There are none with GbE and there never will be since S905X/S905W (most probably chips from the same wafer) do not feature GbE. Seems Amlogic is simply focusing here on what they do best: TV boxes with great codec support (and none of these devices needs GbE, same with USB3)

    To get close to 400 MB/s with RK3328 (and most probably also H6) you need 4 things:
    – storage that is able to exceed 500 MB/s sequential performance (most SSDs do not especially with low capacity or only for small amounts of data — see Samsung’s TurboWrite implementation since you’re using an EVO)
    – high quality UAS capable USB-to-SATA bridge and UAS support in kernel (no way with RK’s Android for example)
    – IRQ affinity settings that move away the USB3 interrupt from cpu0
    – large blocksize for tests (16MB or above)

    In other words: such a test is interesting to check the USB3 implementation’s limitations but is not that important for real-world scenarios where most of the times the storage will be the bottleneck (and in NAS scenarios limited network bandwidth of course)

  25. @mdel
    Forgot before: there are two other things that are important for storage performance and this time it’s not about synthetical benchmarks but why often real-world Android storage performance sucks so much (see also numbers above, especially for the Allwinner H6 box).

    – cpufreq scaling settings: often a so called governor is used in Android that does not take care of IO activity and can lead to the CPU cores remaining at their lowest allowed clockspeed all the time slowing storage access down massively
    – filesystem in question: ‘Native’ filesystems like ext4 have a clear advantage since all the processing is way more efficient compared to ‘foreign’ filesystems like NTFS or ExFAT that usually are accessed through a FUSE layer (filesystem in userspace) which means a lot higher CPU utilization and lower performance at the same time

    While FUSE accessed filesystems usually come with a lot of CPU activity and therefore ramp up the CPU clockspeeds in any case with settings where each and every interrupt in the system is processed on cpu0 this first CPU core becomes a great bottleneck especially when for whatever reasons the kernel’s process scheduler doesn’t take care of this and sends also applications to this CPU core (been there, seen that. But with a smelly 3.4.x Android kernel years ago).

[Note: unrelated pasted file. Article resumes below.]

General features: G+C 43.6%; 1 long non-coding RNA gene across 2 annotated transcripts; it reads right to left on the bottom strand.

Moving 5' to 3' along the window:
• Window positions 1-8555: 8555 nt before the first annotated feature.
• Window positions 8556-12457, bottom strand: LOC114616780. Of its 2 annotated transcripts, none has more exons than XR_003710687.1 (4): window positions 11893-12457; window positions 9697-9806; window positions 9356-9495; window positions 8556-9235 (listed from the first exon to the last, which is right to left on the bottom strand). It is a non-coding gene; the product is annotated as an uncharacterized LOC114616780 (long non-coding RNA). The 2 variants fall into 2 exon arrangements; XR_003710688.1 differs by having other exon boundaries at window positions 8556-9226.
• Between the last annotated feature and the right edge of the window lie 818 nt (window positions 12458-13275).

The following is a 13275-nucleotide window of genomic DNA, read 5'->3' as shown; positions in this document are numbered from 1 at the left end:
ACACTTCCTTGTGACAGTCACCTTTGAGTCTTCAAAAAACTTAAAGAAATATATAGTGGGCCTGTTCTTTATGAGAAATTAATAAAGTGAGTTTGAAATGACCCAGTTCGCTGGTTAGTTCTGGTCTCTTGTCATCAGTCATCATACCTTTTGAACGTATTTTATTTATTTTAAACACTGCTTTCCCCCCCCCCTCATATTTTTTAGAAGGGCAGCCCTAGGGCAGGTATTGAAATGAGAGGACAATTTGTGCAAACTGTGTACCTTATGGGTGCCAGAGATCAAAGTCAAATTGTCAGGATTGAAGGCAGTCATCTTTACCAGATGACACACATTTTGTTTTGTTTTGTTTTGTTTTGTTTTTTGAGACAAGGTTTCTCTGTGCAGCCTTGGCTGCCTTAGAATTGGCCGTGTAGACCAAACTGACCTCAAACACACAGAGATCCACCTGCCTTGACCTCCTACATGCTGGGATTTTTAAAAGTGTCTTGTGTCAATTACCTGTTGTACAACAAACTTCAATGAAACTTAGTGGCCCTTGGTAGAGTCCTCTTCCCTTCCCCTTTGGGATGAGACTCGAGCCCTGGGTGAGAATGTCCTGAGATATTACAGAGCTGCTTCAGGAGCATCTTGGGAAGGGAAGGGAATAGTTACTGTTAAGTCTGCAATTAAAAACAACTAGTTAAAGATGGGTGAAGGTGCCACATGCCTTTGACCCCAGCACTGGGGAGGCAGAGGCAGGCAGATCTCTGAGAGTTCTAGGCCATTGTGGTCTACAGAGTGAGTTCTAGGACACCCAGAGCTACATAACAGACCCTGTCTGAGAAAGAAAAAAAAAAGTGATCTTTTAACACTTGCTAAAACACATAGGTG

And since I’m already babbling one final remark wrt ‘NAS setup’ especially when it’s about SMB. If Samba is used to provide Windows fileservices on all those weak ARM thingies it needs 5 simple Samba tunables that massively influence performance (up to 5 times faster with those few settings applied — if anyone is interested details with links in my ‘ODROID HC1 / HC2’ review in Armbian forum).

    And while all of the above performance talk isn’t really important for TV boxes since usually ‘fast enough’ for the use case I really wonder why vendor Androids do not take care a bit more about this stuff (since these performance gains due to better settings come at no cost) while on the other hand we should always have this in mind when ‘benchmarking different hardware’ as above: often it’s just different settings instead 🙂

  26. @tkaiser
    How did you generate this table? I’d like to produce a similar table for my S905 based ODROID-C2. I’ve not seen any signs of lower clocks on differing # of cores before, but I didn’t have any test that I used to specifically used to look for that.

    It could be that the S905 is different from the S905W and S905X in that way? And S912, as well.

    When HK added the ability to set the clocks and # of cores active for the c2, there was no way to set different clocks for differing # of active cores. There was a setting for clock speed and one for # of active cores. And it enforced that by simply disabling any cores above the # enabled. So, it was more of a gate than a “Freq X for Y cores” kind of table. That might have been nice. Since the clock speed on that chip is limited to some extent by temperature, fewer cores *could* clock higher than the 4 core speed I have set.

    I don’t pick clocks that aren’t stable with all cores and with the harshest load I can manage because I prefer a machine that is unconditionally stable. You never know what workload will trigger a high load.

  27. willmore :
    How did you generate this table?

    Simple sysbench runs with 1, 4 or 8 threads walking through cpufreq OPP (see last pages of ‘Armbian for Amlogic S912’ thread over in forum — there is the script I used). Since the sysbench cpu benchmark does not depend on anything else and runs completely inside the CPU caches with same binary on same platform it can be used to determine real CPU clockspeeds.

    With S905 at least on ODROID-C2 it should be different since Hardkernel got the bootloader sources from Amlogic after last year’s ‘excitement’ about Amlogic ‘up to 2 GHz’ cheating. But most probably the average S905 TV box out there still ships with a firmware controlling cpufreq/dvfs in a similar way as above (cheating about ‘2 GHz’, allowing ~1.5GHz with single threaded loads and dropping down to 1.2 GHz when all CPU cores are busy)